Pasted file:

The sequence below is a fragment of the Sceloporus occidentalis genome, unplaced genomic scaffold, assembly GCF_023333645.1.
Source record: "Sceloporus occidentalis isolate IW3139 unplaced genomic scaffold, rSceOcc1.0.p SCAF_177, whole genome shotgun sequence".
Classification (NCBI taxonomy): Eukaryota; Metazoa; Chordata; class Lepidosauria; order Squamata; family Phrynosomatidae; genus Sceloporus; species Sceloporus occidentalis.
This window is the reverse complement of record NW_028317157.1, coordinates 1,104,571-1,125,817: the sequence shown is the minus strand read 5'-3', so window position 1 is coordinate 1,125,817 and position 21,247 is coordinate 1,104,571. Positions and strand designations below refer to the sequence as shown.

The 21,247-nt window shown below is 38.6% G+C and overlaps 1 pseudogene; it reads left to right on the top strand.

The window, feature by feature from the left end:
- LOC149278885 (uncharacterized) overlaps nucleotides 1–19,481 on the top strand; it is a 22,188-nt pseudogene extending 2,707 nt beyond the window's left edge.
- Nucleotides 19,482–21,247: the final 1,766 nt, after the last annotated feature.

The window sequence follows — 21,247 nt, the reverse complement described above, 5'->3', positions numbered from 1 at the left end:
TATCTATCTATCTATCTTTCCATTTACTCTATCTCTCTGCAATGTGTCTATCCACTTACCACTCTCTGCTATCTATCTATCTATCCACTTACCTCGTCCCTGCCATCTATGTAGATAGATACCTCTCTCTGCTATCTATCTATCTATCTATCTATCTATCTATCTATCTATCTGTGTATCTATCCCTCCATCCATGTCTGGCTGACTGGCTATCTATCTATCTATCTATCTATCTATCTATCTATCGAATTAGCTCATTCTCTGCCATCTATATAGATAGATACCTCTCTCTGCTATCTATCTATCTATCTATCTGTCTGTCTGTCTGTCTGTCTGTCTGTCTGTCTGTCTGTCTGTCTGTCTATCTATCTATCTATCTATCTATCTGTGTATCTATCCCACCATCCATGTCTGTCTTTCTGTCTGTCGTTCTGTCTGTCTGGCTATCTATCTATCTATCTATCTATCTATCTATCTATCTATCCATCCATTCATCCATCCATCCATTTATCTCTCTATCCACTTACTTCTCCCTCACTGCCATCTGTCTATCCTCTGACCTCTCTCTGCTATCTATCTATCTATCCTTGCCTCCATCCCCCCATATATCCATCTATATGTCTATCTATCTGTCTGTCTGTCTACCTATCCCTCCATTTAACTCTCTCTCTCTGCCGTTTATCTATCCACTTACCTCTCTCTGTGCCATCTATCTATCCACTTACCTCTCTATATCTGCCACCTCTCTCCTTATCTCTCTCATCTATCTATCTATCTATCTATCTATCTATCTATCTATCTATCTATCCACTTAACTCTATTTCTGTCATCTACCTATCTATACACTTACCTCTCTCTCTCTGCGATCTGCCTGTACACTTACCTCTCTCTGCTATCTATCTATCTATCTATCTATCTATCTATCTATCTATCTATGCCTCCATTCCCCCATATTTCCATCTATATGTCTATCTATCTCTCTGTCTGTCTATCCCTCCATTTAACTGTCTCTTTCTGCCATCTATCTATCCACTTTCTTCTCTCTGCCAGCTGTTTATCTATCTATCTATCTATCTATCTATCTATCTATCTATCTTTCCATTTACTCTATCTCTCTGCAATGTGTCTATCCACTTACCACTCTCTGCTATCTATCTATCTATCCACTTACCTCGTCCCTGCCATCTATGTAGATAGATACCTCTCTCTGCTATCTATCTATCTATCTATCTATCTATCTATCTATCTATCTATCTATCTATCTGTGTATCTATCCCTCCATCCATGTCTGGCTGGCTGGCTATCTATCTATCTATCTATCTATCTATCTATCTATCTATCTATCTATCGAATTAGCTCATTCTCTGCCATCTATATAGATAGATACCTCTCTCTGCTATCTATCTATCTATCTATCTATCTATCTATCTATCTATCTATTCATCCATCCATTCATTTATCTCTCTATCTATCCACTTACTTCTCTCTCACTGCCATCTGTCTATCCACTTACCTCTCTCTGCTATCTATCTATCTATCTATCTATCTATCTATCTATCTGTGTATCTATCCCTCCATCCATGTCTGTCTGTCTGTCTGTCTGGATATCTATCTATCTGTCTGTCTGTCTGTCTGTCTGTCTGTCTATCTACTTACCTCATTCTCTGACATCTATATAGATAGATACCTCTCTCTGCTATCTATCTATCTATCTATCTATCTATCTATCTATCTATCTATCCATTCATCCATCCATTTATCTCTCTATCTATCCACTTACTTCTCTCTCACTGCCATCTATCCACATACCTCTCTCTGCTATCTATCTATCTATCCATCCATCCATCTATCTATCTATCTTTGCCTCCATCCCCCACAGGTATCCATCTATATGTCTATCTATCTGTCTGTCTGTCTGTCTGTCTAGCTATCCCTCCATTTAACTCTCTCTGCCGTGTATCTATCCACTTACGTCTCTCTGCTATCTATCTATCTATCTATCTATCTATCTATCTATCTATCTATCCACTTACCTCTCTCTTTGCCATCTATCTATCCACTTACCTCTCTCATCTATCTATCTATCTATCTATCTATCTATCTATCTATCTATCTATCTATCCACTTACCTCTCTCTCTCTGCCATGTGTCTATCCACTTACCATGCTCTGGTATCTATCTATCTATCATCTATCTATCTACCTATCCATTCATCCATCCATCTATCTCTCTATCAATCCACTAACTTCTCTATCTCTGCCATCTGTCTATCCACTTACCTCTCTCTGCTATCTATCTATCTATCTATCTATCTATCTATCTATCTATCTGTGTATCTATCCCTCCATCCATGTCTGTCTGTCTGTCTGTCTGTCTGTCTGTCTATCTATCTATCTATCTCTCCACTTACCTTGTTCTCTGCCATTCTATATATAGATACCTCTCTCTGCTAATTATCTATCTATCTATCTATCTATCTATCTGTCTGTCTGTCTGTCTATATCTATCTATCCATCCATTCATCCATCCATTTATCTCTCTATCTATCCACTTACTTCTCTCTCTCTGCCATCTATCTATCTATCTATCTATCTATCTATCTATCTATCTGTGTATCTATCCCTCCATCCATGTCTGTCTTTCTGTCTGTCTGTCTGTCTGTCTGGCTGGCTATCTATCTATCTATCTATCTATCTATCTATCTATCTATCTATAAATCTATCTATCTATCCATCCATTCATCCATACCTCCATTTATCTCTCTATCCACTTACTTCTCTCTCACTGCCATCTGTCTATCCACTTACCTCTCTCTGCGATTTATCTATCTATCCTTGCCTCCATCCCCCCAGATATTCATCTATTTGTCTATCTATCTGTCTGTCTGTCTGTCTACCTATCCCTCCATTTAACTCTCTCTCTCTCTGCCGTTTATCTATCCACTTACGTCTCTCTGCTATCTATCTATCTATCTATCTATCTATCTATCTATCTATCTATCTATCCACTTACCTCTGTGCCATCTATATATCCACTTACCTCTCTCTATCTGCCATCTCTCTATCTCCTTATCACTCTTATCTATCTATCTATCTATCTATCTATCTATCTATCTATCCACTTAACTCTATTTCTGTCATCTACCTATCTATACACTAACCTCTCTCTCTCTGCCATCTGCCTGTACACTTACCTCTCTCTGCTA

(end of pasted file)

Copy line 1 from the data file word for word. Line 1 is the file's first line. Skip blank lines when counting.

The sequence below is a fragment of the Sceloporus occidentalis genome, unplaced genomic scaffold, assembly GCF_023333645.1.